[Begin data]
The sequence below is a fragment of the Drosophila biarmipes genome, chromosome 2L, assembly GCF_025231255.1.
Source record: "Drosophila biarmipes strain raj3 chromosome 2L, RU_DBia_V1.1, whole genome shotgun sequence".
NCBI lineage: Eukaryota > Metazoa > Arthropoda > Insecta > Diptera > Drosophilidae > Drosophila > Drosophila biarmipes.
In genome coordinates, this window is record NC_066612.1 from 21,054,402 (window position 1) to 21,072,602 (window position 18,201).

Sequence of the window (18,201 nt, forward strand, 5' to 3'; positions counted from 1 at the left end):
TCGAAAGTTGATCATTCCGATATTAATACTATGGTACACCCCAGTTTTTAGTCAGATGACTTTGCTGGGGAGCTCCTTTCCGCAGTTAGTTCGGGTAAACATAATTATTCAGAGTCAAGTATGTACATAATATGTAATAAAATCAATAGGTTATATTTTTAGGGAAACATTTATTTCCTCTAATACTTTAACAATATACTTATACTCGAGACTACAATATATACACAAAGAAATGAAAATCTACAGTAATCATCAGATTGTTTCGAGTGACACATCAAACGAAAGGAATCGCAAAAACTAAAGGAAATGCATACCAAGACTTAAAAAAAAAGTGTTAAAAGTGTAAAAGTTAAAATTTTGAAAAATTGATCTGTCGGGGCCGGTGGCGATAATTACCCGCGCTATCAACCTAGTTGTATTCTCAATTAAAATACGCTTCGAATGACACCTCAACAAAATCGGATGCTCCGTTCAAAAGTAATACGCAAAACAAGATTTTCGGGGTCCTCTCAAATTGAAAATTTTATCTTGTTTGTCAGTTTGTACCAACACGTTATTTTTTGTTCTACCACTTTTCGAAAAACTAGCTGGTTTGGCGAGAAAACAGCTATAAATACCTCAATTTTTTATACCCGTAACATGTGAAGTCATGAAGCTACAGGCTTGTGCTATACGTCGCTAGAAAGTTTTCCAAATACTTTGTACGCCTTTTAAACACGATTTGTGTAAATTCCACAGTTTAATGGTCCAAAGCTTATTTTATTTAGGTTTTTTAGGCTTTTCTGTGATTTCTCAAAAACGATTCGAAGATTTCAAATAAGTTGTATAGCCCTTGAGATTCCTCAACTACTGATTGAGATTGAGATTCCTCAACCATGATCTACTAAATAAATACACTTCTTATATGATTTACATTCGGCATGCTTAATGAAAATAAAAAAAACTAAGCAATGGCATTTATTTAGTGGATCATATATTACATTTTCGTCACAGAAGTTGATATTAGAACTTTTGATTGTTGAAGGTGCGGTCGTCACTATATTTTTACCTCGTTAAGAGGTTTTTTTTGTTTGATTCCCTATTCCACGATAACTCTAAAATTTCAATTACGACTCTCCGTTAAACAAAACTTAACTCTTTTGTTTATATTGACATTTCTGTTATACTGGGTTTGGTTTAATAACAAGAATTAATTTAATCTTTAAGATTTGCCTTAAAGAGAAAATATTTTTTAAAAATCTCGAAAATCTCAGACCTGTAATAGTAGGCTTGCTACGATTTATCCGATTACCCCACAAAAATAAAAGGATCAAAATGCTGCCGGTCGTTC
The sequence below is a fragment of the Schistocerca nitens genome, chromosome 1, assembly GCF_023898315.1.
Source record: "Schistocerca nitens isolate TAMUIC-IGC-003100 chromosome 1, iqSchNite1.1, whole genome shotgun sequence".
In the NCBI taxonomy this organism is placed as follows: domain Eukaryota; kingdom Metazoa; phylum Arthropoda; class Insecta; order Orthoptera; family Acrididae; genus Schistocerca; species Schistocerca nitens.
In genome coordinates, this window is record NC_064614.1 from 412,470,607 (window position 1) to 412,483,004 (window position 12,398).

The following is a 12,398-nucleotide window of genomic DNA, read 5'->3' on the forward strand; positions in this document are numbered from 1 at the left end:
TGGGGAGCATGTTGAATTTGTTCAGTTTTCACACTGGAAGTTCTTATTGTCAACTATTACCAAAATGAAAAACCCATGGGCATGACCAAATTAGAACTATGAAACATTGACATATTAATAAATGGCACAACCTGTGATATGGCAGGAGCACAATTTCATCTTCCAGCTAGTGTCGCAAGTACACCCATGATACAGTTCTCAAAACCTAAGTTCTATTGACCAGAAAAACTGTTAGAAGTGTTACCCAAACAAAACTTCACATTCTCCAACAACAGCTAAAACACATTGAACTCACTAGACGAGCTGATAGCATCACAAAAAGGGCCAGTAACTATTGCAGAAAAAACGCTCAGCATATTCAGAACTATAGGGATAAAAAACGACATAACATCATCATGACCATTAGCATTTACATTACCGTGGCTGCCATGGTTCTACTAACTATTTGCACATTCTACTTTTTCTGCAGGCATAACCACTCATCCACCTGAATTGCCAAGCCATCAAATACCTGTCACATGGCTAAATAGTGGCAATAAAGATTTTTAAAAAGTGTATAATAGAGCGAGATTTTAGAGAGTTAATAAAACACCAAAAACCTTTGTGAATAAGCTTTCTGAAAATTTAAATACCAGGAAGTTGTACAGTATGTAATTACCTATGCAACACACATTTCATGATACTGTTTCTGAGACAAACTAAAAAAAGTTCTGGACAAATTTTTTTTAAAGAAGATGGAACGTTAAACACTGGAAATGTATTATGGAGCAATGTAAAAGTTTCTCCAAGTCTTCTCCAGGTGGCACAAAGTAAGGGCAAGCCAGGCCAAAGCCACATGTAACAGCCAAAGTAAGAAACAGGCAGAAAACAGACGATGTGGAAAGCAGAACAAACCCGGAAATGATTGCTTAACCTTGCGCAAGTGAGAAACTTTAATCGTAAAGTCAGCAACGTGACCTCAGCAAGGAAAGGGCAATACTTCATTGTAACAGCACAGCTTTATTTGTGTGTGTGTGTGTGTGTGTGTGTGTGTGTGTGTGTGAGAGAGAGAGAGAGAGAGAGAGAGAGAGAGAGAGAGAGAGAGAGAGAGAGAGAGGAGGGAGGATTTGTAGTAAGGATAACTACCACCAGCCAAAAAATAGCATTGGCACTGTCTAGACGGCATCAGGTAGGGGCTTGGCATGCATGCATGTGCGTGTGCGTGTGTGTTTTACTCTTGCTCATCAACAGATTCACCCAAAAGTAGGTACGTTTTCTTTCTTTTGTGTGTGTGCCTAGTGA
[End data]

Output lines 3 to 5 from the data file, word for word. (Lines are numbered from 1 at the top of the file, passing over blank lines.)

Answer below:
NCBI lineage: Eukaryota > Metazoa > Arthropoda > Insecta > Diptera > Drosophilidae > Drosophila > Drosophila biarmipes.
In genome coordinates, this window is record NC_066612.1 from 21,054,402 (window position 1) to 21,072,602 (window position 18,201).

Sequence of the window (18,201 nt, forward strand, 5' to 3'; positions counted from 1 at the left end):